Jerusalem (TPS) – A military cavalcade delivered the coffin of former President and Prime Minister Shimon Peres to the Knesset early Thursday, where the deceased will lie in state in the parliament courtyard until his funeral procession tomorrow.
Jerusalem police and Knesset security officials said they expect up to 1 million Israelis to file past Peres’ coffin, but as of 10:15 a.m only several thousand people had arrived at the government complex. Mourners spanned virtually the whole spectrum of Israeli society – secular, religious, young, old, men, women. Families with young children walked quietly along police barricades alongside white-haired senior citizens, with a large security contingent deployed to maintain order.
Sharon Ohevia, a 40-something mother of three from Sde Werber, near the town of Kfar Saba, said she took her children out of school for the day and left home at 7:30 a.m. in order to teach them an important lesson about both personal values and the value of a Jewish country.
“He never gave up, despite all the challenges he faced, until the time he was hospitalized. Just before his stroke, he wrote on Facebook about how proud he was to buy Israeli products. To his very last breath, he contributed to Israel and was full of pride at being Israeli. That’s a critical message, and something I want to pass on to my children,” Ohevia told Tazpit Press Service (TPS).
The outsized preparations clearly stemmed from the memory of the night following the assassination of Yitzchak Rabin in 1995. Then, hundreds of thousands of Israeli’s streamed spontaneously to the Knesset, partly to pay their respects but essentially to grieve together. The murder followed a year in which Israel’s traditionally feverish political culture had spun out of control. Orthodox and right-wing groups ( including then-Opposition Leader Binyamin Netanyahu) accused Rabin of treason and warned furiously that the political process with the Palestinians would lead to disaster.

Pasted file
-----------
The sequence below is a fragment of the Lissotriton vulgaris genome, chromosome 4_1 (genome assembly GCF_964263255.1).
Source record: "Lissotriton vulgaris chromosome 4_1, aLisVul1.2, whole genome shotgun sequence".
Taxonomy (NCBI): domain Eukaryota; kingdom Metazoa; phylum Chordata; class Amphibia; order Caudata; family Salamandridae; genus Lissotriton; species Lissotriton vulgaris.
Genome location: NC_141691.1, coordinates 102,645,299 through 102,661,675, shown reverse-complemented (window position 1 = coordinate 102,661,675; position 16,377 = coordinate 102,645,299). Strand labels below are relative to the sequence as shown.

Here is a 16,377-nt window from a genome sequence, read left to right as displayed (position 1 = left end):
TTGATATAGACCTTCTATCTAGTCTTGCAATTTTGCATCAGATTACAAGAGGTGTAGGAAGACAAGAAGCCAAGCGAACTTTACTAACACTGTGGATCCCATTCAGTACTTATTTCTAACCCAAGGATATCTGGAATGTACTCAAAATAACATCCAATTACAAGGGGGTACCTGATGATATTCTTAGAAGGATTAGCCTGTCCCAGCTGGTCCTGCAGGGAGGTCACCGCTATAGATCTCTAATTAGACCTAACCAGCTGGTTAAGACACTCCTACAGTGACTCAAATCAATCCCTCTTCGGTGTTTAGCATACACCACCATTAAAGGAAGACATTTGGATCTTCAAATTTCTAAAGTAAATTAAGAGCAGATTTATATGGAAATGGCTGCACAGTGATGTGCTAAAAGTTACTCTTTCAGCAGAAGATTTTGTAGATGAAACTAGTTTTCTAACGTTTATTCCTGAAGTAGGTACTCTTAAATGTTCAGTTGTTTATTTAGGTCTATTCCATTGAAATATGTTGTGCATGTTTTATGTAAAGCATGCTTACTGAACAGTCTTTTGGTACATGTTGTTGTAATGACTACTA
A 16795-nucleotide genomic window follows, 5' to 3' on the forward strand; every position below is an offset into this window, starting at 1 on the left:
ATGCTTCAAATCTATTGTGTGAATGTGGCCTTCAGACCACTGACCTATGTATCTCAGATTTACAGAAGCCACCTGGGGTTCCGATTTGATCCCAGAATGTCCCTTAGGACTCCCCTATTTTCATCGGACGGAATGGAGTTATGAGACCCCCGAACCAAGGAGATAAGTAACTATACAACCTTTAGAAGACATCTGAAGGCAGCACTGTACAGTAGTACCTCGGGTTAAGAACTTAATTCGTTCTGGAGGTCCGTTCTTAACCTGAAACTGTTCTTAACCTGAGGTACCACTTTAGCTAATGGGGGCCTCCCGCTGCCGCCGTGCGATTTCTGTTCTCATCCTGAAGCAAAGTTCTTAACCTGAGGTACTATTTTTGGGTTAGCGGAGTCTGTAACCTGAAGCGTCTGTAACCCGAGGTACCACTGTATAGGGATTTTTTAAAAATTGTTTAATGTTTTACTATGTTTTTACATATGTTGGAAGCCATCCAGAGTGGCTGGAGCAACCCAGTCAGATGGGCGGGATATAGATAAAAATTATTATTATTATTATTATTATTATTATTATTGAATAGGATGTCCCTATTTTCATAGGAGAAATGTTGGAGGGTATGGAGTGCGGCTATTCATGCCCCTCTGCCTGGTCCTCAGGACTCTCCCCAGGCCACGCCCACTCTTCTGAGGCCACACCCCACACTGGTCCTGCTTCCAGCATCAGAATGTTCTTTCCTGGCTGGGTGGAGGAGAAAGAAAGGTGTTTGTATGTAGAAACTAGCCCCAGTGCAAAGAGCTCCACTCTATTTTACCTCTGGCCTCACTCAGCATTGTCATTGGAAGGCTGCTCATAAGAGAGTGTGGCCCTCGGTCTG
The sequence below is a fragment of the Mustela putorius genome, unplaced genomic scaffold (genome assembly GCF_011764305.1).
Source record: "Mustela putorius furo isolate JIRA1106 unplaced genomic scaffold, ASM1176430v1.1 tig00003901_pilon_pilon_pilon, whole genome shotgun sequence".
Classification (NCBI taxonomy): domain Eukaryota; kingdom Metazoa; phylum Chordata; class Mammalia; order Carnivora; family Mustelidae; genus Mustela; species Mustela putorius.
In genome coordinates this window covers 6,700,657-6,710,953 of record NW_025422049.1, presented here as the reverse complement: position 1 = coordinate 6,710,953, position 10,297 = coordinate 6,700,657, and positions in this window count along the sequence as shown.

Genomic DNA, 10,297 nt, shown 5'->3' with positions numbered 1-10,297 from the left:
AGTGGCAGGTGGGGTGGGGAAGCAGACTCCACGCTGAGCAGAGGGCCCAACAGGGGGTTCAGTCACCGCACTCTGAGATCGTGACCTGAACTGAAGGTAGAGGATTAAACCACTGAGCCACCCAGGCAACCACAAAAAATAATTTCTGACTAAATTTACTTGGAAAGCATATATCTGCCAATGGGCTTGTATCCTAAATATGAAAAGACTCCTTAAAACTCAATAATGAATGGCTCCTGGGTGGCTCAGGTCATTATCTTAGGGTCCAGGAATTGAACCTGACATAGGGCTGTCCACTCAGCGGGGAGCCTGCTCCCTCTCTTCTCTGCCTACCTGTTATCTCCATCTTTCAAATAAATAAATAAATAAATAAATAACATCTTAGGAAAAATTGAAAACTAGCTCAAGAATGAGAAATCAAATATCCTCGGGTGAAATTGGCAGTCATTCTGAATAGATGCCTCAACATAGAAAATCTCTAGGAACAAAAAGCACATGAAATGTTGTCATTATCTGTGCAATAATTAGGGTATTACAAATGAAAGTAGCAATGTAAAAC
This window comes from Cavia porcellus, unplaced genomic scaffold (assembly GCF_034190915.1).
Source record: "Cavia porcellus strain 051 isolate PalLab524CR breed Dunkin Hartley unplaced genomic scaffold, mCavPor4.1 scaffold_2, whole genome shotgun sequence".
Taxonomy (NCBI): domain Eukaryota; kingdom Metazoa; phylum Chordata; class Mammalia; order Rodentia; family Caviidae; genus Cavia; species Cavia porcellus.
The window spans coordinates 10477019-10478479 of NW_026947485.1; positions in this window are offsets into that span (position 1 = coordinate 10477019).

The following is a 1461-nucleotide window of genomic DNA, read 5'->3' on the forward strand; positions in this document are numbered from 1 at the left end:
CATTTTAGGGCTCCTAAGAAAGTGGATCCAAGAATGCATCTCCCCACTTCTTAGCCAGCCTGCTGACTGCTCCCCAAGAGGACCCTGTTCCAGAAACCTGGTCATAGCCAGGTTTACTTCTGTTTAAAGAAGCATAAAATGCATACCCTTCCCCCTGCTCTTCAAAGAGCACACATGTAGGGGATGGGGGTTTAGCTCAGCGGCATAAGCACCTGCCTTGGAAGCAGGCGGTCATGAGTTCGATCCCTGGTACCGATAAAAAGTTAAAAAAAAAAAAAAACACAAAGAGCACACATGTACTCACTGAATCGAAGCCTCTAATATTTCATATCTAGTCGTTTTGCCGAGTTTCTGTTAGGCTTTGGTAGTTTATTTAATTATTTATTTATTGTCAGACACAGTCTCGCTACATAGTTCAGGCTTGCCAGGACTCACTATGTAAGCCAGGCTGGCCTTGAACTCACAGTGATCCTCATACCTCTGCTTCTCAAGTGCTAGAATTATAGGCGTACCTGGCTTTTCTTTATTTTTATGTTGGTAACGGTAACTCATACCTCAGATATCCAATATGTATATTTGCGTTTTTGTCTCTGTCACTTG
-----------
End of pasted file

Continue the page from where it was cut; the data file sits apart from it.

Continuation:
On the other side, left-wing supporters of the Oslo process (including then-Foreign Minister Shimon Peres) chose to portray anyone who questioned the wisdom of the process as a virtual enemy of state. By the summer of 1995, tensions between the sides had reached a boiling point, and the murder threatened to tear Israel’s social fabric apart completely.
In contrast, today’s crowd did not display grief so much as a somber celebration of a universally respected leader. Although frequently a divisive figure during his long career in politics, Peres used his last decade, and especially the platform of the presidency to become a leader for all segments of Israeli society.
In that light, it is significant that a high proportion of the visitors to the Knesset Thursday were religious. Orthodox families youth and school groups stood out amongst the largely secular crowd.
“I know that Peres was controversial years ago, but we knew him as later in life, when he was really a unifying personality,” Racheli Shemesh, a 26-year-old Jerusalemite and adult staff member of the Orthodox Scouts.
Tal Danon, also a scout leader, added that the group used the opportunity of Peres’ death to discuss his personal and leadership qualities, and took time out from a week-long course for student leaders to bring participants to pay their respects.
“We grew up with Peres,” said Danon, 24. “He was the type of leader that we don’t have anymore in Israel. We internalized a deep understanding of his humility, we learned from his modesty, his honesty. All those qualities are lacking today amidst the Israeli leadership. Our goal as leaders and teachers is to educate and to prepare the future generations, and to perpetuate the values of leaders like Peres.
Ilana Messika contributed to this report.